This time, flood No. 3 was caused by the cleaning chemicals our plumbers had used when they installed our new hot water heater. They'd failed to flush them out, thus clogging the pipes to the point of bursting. Had we been more on top of the process and done our homework, we might have checked that they'd flushed the pipes before bailing. Instead, we put all of our trust in the company and what they failed to tell us, we failed to know. From now on, any major home repair we make is well researched, and we always get at least two opinions.

We solved the problem, kicked ourselves for again not knowing, and breathed a sigh of relief, assuming this, at last, was our last flood. If only.

Watch what you flush

The following year, we made it all the way to March (March!) without a flood. But, like clockwork, flood No. 4 arrived anyway. This time, it was the basement half bath, where a year's worth of flushed tampons—which claimed on the packaging that they're "flushable"—had swamped the main sewage drain and forced the water back up into our laundry room. It was a mess, and by now, we both had a bit of PTSD from dealing with this same issue again and again.

Another lesson learned: Don't flush tampons. Even if it claims they are flushable.

Act quickly

Waiting can mean the difference between a $10,000 remediation and a $2,000 one. Turn off the water, get the plumber out immediately, spring for the premium cleanup. Time is of the essence when you are dealing with water damage. Our first flood was so far gone by the time we got to it, the damage was extensive. The next three we caught before the floor was covered in an inch of water. Once there is standing water, the damage is bad. Which leads to our next point...

Get a shop vac

With our fourth and final flood, we decided to spring for a shop vac, which allowed my husband to get the water out of the laundry room within five minutes of shutting off the water. That time meant the difference between a $1,000 repair (carpet cleaning and some anti-mold treatment) and a $10,000 repair (ripping out the carpet, installing new carpet, and cutting out and replacing the baseboards). For $100, we learned you can have quick access to water cleanup. It's so worth it. Even if you never use it (and pray you don't).

Spring for tile in the basement

Due to these floods, we have ripped up our carpet four times. For the price of that, we could have installed tile in the first place. We haven't installed tile yet (we keep hope alive!) but the next time, we will bite the bullet and do what we should have done four floods ago.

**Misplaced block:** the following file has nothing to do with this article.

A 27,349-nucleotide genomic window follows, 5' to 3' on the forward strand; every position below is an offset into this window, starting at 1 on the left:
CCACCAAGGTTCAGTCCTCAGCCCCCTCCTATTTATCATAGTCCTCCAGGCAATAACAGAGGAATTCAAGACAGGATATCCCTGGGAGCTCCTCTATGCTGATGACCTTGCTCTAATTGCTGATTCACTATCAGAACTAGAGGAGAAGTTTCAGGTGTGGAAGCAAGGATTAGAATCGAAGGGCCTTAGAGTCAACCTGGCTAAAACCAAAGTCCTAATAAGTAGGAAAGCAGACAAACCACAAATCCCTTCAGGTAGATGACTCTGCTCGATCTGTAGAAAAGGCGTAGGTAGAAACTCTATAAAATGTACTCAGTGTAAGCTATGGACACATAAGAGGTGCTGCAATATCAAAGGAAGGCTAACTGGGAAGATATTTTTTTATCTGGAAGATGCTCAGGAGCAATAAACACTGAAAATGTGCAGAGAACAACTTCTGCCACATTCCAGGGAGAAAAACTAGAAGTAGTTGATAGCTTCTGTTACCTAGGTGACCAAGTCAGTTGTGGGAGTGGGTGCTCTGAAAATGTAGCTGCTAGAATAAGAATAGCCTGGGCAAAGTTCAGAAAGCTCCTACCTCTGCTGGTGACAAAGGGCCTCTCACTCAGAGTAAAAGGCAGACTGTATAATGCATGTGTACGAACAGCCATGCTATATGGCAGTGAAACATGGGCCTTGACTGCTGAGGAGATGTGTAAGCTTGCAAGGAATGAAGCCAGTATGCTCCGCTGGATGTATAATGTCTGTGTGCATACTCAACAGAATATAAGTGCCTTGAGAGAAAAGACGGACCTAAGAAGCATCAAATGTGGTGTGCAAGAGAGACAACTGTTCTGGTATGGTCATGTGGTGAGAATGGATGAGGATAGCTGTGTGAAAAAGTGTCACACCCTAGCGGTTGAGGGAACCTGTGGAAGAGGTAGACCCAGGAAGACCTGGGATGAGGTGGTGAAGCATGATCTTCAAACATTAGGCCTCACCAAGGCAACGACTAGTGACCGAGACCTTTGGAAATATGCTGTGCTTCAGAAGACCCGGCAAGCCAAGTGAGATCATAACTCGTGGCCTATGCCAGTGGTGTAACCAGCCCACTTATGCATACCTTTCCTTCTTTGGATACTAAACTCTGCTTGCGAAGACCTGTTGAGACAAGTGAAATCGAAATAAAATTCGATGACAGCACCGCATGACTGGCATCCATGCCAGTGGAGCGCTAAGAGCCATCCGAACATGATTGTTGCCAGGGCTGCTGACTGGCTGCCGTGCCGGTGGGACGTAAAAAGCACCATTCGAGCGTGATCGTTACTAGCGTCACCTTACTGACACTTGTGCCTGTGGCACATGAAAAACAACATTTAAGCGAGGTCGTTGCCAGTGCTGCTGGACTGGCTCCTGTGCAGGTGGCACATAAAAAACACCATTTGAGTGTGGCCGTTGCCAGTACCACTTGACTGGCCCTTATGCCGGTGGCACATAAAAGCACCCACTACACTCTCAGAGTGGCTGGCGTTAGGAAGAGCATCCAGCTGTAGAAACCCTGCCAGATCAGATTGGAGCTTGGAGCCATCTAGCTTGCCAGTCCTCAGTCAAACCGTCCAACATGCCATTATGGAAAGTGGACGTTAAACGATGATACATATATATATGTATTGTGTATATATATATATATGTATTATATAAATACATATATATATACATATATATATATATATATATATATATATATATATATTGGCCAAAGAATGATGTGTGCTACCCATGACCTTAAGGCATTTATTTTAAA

Don't report a minor flood to insurance

We learned this last lesson the hard way after being dropped by our insurance company after flood No. 3. Getting new home insurance was a huge headache, and now it costs us four times our original insurance cost to stay insured. Before, we were paying about $1,100 per year; now we pay $4,000. We are not eligible for that reduced rate again for at least seven years (the date when it will be taken off the record), so over time, we are paying $21,000 more because we reported all our floods. The first was worth it to report (the damage was close to $10,000), but the next two were around $2,000 each. Had we paid out of pocket, it would have been better for us in the long run.

April 29, 2019

With Inventory Low: Will Your Dream Home Need Some TLC?

With Inventory Low: Will Your Dream Home Need Some TLC?

According to a new survey from Move.com, the wave of first-time homebuyers hitting the market this summer has resulted in an interesting statistic. Nearly 60% of buyers searching for a home this spring are willing to consider buying a fixer-upper, with 95% believing that the projects needed will increase their new home’s value!

Realtor.com’s Chief Economist, Danielle Hale, pointed to low-inventory at the entry-level price range for the increase in willingness to renovate.

“The combination of rising home prices and limited entry-level homes for sale is prompting many home shoppers to consider homes that need renovating.

Replete with inspiration at their fingertips – like Pinterest, Instagram, and various home renovation TV shows – some home shoppers are comfortable tackling home renovation jobs to find a home that balances their needs with their budget.”

Just over half of all respondents who said they would be willing to buy a home in need of some TLC, would also spend more $20,000 to make the home fit their needs.

The most common ‘expected’ renovation is a kitchen remodel which can run anywhere from $22,000 for a minor remodel to $66,000 for a major remodel.

This isn’t a new trend by any means. According to the Joint Center for Housing Studies at Harvard University,home improvement project spending reached a new high in 2018.

“Americans spent $336.9 billion on remodeling projects, up 7.4% from the $313.6 billion a year earlier.”

Home renovation television shows have given many buyers hope that they could renovate a home they can afford into their dream home!